I built another app over the weekend. This is one of those things that’s been in the back of my head for a couple years. I just thought it would be cool to make a mobile app that goes along with my book Teller, with a complete usable tarot—all 78 of the original 1909 Rider-Waite tarot deck, the most popular deck in the US. I also wanted the ability to identify the cards, the meanings, reverse meanings, and other interesting stuff from A. E. Waite’s “Pictorial Key to the Tarot” (published in 1911).
I still have some testing to do, but it’s pretty much complete, with the following features:
1. Complete deck, majors, minors, with the ability to shuffle, deal any number of cards. 2. The ability to move the cards around easily—the ability to use any spread you want, with a slidable background/tabletop with enough room for big layouts (see the 7-card spread in the screenshots). 3. Support for reverses and sideways card placement 4. Some gesture driven functions, like press-hold to bring up the help for any individual card with meanings for upright, reverses. 5. Simple help layer that points out the main features 6. Sample chapters from Teller (the first five) 7. Going to add some art from Teller.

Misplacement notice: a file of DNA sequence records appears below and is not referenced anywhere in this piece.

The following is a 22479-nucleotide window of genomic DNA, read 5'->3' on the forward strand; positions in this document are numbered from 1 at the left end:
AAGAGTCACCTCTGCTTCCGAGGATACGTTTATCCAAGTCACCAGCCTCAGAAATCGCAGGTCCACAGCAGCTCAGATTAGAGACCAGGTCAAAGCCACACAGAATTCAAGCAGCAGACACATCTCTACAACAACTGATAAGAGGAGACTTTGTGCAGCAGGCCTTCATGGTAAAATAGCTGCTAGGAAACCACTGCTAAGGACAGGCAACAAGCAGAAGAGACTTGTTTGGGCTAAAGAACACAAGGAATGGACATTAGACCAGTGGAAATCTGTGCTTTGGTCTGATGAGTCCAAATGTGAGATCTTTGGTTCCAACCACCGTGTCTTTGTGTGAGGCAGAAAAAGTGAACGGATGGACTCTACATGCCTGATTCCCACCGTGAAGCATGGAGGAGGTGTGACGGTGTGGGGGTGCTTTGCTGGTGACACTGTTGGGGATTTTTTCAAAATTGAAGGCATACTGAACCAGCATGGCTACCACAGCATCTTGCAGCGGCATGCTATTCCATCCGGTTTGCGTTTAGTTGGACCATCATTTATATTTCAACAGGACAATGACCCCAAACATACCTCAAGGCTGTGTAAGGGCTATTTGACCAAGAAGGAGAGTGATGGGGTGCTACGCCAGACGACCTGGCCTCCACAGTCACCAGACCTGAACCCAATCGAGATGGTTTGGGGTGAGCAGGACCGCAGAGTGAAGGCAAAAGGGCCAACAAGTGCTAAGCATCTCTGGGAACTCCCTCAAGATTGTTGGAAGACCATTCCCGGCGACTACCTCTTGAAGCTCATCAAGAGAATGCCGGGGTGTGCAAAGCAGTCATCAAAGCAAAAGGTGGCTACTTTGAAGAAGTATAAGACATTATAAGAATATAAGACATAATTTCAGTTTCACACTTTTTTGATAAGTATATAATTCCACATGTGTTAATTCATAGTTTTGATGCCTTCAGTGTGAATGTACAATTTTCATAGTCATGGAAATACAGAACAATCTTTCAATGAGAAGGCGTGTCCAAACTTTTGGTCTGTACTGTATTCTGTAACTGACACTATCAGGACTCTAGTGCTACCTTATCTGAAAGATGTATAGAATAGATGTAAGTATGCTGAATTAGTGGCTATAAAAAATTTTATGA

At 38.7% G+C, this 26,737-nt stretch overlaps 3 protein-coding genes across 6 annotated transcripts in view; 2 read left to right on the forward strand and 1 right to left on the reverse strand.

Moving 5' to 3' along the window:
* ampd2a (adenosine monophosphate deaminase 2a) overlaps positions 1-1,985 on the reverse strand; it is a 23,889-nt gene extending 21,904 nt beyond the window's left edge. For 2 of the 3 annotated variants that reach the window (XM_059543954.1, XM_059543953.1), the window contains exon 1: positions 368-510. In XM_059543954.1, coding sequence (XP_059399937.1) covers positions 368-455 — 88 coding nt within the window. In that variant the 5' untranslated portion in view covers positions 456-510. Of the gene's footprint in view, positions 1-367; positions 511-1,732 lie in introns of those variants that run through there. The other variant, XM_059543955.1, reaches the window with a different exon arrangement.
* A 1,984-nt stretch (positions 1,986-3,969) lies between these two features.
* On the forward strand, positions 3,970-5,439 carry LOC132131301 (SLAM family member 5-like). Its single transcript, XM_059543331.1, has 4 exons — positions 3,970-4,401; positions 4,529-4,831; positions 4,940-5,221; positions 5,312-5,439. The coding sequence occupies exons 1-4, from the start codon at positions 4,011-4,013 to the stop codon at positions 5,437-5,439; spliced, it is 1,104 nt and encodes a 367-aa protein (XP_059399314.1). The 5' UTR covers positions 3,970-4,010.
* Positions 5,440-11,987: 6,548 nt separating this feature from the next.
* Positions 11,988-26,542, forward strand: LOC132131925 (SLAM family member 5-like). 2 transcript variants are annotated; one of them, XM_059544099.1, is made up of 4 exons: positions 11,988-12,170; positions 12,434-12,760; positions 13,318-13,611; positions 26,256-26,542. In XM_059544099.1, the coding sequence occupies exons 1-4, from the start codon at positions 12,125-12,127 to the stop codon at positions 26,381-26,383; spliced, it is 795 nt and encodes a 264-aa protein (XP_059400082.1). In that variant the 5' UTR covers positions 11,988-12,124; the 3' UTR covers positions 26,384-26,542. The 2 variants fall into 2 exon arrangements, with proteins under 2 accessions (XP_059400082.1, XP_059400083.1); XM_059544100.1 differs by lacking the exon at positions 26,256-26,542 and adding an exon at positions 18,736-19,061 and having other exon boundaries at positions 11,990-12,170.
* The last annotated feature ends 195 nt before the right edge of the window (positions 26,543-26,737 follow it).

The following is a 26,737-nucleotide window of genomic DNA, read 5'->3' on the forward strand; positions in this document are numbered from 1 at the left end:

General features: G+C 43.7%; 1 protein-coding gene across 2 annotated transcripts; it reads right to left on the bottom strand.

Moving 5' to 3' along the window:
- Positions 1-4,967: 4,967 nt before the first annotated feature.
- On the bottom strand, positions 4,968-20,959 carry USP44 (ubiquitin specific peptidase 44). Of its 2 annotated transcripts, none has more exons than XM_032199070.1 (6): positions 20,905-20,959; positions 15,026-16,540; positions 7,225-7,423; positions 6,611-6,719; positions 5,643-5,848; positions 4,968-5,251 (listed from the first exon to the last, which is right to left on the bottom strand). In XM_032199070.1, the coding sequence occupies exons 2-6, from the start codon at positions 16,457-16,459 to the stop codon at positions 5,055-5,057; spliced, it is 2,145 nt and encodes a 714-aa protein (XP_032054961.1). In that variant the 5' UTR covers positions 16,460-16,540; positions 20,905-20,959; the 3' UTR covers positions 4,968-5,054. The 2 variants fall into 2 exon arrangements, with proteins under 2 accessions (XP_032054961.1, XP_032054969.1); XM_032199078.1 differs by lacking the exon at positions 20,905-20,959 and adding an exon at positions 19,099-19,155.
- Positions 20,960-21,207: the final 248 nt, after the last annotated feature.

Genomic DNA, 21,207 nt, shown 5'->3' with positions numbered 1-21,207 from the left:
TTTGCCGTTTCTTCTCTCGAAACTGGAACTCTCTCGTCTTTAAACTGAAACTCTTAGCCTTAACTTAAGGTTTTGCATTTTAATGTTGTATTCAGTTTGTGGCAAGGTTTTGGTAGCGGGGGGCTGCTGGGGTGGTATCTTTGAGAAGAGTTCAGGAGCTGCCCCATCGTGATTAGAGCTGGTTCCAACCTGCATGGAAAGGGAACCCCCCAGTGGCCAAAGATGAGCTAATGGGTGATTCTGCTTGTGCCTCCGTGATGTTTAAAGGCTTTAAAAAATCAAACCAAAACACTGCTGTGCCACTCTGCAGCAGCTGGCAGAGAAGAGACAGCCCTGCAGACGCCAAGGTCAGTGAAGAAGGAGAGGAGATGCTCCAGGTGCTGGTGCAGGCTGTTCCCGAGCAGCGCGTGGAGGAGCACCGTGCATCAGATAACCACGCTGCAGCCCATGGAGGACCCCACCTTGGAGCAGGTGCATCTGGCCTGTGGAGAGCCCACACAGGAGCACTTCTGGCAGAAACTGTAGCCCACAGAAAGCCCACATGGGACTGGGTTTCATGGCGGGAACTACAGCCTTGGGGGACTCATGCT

I was looking at the amazing 2012 election maps created by Robert J. Vanderbei (Princeton) and Mark Newman (Department of Physics and Center for the Study of Complex Systems, University of Michigan), and although there is a very interesting blended voting map (Most of the country is some shade of purple, a varied blend of Democrat blue and Republican red) what I really wanted was this blended map with a population density overlay. Because what really stands out is how red the nation seems to be when you do not take the voting population into account; when you do so many of those vast red mid-west blocks fade into pale pink and lavender (very low population).
So I created a new map using Mark’s blended voting map based on the actual numbers of votes for each party overlaid with population maps from Texas Tech University and other sources.
Here’s the result—what the American political voting distribution really looks like:
If this looks like I'm creating a new post to point to the last one, well, you're right. GoodReads pulls my posts and puts them on my profile--which I love, but there's a bunch of css at the top of the round table post and it's showing up as text on GoodReads. This one won't!